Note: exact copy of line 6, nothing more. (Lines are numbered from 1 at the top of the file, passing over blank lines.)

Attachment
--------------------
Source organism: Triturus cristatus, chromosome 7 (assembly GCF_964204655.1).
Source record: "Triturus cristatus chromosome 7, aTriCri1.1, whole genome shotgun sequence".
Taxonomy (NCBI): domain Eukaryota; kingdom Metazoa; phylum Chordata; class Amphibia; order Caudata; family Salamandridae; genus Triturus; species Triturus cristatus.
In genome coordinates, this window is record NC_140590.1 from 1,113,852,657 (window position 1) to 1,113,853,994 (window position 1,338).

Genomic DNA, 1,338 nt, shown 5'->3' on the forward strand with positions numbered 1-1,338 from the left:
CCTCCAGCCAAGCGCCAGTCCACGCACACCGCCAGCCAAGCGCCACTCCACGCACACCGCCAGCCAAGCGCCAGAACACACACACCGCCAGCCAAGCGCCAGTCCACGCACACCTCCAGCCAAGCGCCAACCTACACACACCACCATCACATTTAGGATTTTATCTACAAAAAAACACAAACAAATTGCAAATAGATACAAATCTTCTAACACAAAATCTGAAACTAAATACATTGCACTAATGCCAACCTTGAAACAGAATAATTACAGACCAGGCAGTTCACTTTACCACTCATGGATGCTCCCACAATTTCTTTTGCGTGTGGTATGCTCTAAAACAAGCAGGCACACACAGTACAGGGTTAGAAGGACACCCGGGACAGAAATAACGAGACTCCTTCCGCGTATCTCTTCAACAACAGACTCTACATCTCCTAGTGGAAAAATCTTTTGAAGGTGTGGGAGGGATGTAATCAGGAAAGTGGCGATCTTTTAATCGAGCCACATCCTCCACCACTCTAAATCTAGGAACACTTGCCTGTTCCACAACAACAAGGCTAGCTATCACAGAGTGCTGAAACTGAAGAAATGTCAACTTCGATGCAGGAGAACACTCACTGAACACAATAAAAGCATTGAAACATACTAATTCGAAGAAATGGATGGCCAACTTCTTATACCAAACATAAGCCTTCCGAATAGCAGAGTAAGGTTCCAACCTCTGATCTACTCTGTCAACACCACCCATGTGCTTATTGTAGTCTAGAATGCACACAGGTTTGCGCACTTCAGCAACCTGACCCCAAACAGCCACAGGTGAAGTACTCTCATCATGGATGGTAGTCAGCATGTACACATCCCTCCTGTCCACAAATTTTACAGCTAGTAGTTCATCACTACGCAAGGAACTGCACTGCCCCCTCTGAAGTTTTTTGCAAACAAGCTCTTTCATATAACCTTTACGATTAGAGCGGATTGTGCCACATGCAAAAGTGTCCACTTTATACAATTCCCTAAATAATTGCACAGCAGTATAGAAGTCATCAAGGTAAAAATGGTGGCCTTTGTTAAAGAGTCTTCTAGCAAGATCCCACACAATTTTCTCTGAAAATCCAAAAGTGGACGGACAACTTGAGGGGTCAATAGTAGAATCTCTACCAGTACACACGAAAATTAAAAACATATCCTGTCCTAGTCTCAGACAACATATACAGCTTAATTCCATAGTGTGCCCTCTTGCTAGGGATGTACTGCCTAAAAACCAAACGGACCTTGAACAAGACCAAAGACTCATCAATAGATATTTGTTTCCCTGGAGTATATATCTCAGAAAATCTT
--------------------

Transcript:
CCTCCAGCCAAGCGCCAGTCCACGCACACCGCCAGCCAAGCGCCACTCCACGCACACCGCCAGCCAAGCGCCAGAACACACACACCGCCAGCCAAGCGCCAGTCCACGCACACCTCCAGCCAAGCGCCAACCTACACACACCACCATCACATTTAGGATTTTATCTACAAAAAAACACAAACAAATTGCAAATAGATACAAATCTTCTAACACAAAATCTGAAACTAAATACATTGCACTAATGCCAACCTTGAAACAGAATAATTACAGACCAGGCAGTTCACTTTACCACTCATGGATGCTCCCACAATTTCTTTTGCGTGTGGTATGCTCTAAAACAAGCAGGCACACACAGTACAGGGTTAGAAGGACACCCGGGACAGAAATAACGAGACTCCTTCCGCGTATCTCTTCAACAACAGACTCTACATCTCCTAGTGGAAAAATCTTTTGAAGGTGTGGGAGGGATGTAATCAGGAAAGTGGCGATCTTTTAATCGAGCCACATCCTCCACCACTCTAAATCTAGGAACACTTGCCTGTTCCACAACAACAAGGCTAGCTATCACAGAGTGCTGAAACTGAAGAAATGTCAACTTCGATGCAGGAGAACACTCACTGAACACAATAAAAGCATTGAAACATACTAATTCGAAGAAATGGATGGCCAACTTCTTATACCAAACATAAGCCTTCCGAATAGCAGAGTAAGGTTCCAACCTCTGATCTACTCTGTCAACACCACCCATGTGCTTATTGTAGTCTAGAATGCACACAGGTTTGCGCACTTCAGCAACCTGACCCCAAACAGCCACAGGTGAAGTACTCTCATCATGGATGGTAGTCAGCATGTACACATCCCTCCTGTCCACAAATTTTACAGCTAGTAGTTCATCACTACGCAAGGAACTGCACTGCCCCCTCTGAAGTTTTTTGCAAACAAGCTCTTTCATATAACCTTTACGATTAGAGCGGATTGTGCCACATGCAAAAGTGTCCACTTTATACAATTCCCTAAATAATTGCACAGCAGTATAGAAGTCATCAAGGTAAAAATGGTGGCCTTTGTTAAAGAGTCTTCTAGCAAGATCCCACACAATTTTCTCTGAAAATCCAAAAGTGGACGGACAACTTGAGGGGTCAATAGTAGAATCTCTACCAGTACACACGAAAATTAAAAACATATCCTGTCCTAGTCTCAGACAACATATACAGCTTAATTCCATAGTGTGCCCTCTTGCTAGGGATGTACTGCCTAAAAACCAAACGGACCTTGAACAAGACCAAAGACTCATCAATAGATATTTGTTTCCCTGGAGTATATATCTCAGAAAATCTT